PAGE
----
Accelerated BSN Vs Direct Entry MSN: What’s the Right Path for You?

Summary: The differences between accelerated BSN and MSN include the time it takes to complete each program and the career opportunities that result from earning one or the other. You can decide which one is right for you by evaluating your long-term career goals and using this blog as a guide. 

Accelerated MSN vs. BSN: What you really need to know

Nurses can practice in a wide variety of settings including the community, hospitals, and academia.  For the 19th consecutive year in the Gallup poll, nursing has ranked first as the most honest and ethical profession. There are different routes you can take to get into the profession, which include accelerated nursing programs at the master and bachelor levels.   Use the information below to choose what is the best fit for you. 

Before we explore these fast-track program options, you should ask yourself the following questions. Your responses will be key in helping you decide whether an accelerated program is the best educational path for you. 

  • Am I eligible for an accelerated nursing program?
  • How long do I want to be in nursing school?
  • Can I commit to rigorous, full-time study?
  • What are my long-term career goals?

Frequently Asked Questions:

What are the BSN and MSN accelerated nursing programs?

The bachelor of science in nursing (BSN) and master of science in nursing (MSN) degrees are both offered as pre-licensure, accelerated degree programs that prepare you to become a registered nurse after passing a licensing exam.  You do not need previous healthcare experience to earn these degrees.

What’s the difference between an MSN and a BSN?

The difference between a BSN and an MSN degree is similar to the differences between a bachelor’s degree and a master’s degree in any field. The levels of study will differ, and as such will prepare you for different career opportunities.

Why would you need a BSN or an MSN?

Both will prepare you to become a registered nurse who can practice in a wide variety of settings.  An MSN will prepare you for advanced nursing positions and provide an increased opportunity for advancement.

What will I learn in a BSN program vs an MSN program?

In a BSN program, you will learn all the skills necessary to become a registered nurse who can practice across all healthcare settings.  The focus is on the provision of safe, quality care to individuals or groups of individuals.  Patient-centered care, interprofessional teamwork, and excellent communication skills are emphasized. In an MSN program, you will learn all the BSN skills plus leadership and advanced practice.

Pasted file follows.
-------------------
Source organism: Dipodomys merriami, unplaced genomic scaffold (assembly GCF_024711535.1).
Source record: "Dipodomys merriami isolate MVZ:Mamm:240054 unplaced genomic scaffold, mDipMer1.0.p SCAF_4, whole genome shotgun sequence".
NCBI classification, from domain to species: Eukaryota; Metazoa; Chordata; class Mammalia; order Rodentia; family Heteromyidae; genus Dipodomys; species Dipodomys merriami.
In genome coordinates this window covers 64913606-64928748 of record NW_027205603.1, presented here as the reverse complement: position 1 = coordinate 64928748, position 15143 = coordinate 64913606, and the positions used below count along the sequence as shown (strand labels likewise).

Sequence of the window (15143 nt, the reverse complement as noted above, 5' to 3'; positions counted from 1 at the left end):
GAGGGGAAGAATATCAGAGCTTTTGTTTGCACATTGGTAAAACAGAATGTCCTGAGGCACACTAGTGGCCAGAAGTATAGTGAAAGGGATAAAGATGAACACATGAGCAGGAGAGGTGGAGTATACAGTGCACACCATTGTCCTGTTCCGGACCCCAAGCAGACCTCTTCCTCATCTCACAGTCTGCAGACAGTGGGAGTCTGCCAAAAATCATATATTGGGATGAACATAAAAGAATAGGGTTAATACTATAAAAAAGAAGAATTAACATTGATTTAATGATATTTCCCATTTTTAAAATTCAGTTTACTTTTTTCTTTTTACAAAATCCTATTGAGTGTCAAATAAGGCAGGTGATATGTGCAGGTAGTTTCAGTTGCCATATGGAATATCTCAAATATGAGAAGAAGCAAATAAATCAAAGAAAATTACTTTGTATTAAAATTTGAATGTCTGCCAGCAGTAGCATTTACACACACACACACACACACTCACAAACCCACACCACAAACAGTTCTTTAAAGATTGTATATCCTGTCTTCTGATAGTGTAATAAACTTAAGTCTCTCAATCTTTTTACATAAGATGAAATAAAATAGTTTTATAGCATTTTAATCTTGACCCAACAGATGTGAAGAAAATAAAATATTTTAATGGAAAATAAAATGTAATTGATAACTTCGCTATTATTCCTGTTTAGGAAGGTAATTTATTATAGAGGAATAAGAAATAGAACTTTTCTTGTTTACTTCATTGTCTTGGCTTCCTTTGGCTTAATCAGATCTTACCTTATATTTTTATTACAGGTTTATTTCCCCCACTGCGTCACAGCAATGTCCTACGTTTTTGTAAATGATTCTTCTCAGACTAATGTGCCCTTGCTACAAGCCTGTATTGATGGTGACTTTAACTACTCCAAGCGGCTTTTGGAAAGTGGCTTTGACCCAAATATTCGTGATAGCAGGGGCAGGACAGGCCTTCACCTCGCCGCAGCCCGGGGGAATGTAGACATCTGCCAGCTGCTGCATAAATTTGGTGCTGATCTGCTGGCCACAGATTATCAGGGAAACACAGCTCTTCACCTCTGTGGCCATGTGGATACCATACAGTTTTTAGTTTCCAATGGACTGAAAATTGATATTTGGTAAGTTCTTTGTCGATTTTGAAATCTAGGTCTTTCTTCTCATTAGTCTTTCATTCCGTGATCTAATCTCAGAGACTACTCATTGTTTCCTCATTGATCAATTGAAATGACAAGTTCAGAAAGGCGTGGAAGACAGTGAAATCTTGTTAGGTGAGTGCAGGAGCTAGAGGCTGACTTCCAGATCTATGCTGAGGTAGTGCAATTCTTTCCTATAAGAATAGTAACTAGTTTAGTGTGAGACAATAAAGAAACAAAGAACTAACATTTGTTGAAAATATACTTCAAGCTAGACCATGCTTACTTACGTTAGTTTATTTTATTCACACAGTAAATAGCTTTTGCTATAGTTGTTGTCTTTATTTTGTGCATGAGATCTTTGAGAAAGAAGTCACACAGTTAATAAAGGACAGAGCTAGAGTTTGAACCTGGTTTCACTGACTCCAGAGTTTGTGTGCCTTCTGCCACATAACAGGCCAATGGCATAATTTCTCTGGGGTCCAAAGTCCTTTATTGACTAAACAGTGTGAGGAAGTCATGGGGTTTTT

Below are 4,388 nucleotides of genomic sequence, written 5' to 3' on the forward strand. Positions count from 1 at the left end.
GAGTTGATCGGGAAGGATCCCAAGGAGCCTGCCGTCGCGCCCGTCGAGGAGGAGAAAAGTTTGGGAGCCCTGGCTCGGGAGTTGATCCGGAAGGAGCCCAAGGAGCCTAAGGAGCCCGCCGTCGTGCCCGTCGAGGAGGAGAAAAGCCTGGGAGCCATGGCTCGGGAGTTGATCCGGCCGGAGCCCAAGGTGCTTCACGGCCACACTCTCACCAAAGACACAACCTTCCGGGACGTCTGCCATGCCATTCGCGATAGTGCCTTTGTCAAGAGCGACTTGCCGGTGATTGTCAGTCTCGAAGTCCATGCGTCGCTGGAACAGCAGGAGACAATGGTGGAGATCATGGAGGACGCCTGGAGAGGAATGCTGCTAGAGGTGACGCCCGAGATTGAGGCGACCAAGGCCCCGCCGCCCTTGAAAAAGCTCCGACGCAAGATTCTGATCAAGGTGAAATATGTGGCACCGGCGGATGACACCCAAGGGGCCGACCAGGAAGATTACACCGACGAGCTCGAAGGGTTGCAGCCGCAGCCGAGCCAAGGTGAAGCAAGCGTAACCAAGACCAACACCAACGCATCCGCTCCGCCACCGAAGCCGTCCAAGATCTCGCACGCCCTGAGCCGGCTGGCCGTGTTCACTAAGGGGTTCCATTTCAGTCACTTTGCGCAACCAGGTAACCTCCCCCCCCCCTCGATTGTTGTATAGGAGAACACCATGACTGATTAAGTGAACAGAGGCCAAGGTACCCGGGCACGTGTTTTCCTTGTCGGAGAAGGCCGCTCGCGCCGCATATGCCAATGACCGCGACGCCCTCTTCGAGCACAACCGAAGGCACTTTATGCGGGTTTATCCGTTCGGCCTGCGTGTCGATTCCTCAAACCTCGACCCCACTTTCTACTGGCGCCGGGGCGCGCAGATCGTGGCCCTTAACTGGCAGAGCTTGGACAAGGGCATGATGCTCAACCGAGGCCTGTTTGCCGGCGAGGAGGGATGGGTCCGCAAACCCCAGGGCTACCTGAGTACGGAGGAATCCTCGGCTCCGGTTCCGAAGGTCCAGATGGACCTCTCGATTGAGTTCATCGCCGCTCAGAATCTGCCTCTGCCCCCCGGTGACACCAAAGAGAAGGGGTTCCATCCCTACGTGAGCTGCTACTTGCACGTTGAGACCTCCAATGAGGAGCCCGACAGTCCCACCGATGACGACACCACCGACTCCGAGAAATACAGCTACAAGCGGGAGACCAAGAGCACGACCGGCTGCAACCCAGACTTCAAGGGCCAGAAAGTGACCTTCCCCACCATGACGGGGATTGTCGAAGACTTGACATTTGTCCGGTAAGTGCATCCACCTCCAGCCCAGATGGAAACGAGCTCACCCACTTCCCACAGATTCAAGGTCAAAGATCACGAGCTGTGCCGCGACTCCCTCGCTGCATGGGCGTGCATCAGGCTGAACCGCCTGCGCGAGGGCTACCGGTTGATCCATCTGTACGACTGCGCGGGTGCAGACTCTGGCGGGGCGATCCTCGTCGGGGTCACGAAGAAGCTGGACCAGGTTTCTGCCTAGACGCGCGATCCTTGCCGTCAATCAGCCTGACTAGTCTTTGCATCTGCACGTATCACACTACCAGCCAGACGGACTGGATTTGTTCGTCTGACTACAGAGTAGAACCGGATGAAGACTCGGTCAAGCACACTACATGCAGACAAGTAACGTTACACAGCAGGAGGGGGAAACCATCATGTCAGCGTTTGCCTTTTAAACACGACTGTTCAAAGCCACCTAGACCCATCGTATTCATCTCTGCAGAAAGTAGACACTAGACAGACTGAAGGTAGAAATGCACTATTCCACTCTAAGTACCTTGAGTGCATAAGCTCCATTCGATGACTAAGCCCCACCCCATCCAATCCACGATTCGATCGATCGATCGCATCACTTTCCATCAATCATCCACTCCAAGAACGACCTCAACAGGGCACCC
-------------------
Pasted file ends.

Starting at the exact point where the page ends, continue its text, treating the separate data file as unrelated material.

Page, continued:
ACCELERATED BACHELOR OF SCIENCE IN NURSING (BSN)

Given the complex, ever-evolving nature of our country’s health care system, a BSN is becoming the preferred entry degree for professional nursing practice over an associate degree or nursing diploma.

Sarah - Xavier ABSN program graduate

This was the program where I could start the fastest and be done the fastest. – Sarah, a 2018 Xavier ABSN program graduate

When compared to a Direct Entry MSN program, Accelerated BSN programs take a little less time to complete. So, if your goal is to make the quickest possible transition into the nursing profession, then our 16-month ABSN program in Ohio is a great place to start.

Building on your existing BA or BS degree, this accredited nursing program makes it possible to earn a quality BSN in as few as 16 months. Furthermore, holding a BSN degree from Xavier University qualifies you to pursue an MSN in the future.

DID YOU KNOW?

Xavier University’s American Holistic Nurses Credentialing Corporation endorsement qualifies both MIDAS and ABSN program graduates to take the Holistic Certification Exam right after passing the NCLEX. Nursing graduates of non-endorsed schools, on the other hand, must pass the NCLEX and actively practice as a nurse before they can pursue this certification.

If you have a non-nursing bachelor’s degree, our ABSN program can fast-track your career. Download our ABSN Program 101 Guide to help you successfully navigate the accelerated path to nursing.

NURSING CAREERS FOR RNs

While hospitals are the largest employers of registered nurses, there are countless other facilities that have RNs on staff, from corporate clinics to private practices. As of May 2020, the U.S. Bureau of Labor Statistics lists the median annual salary for registered nurses as $75,330 and projects a 9 percent employment growth for this occupation from 2020 to 2030.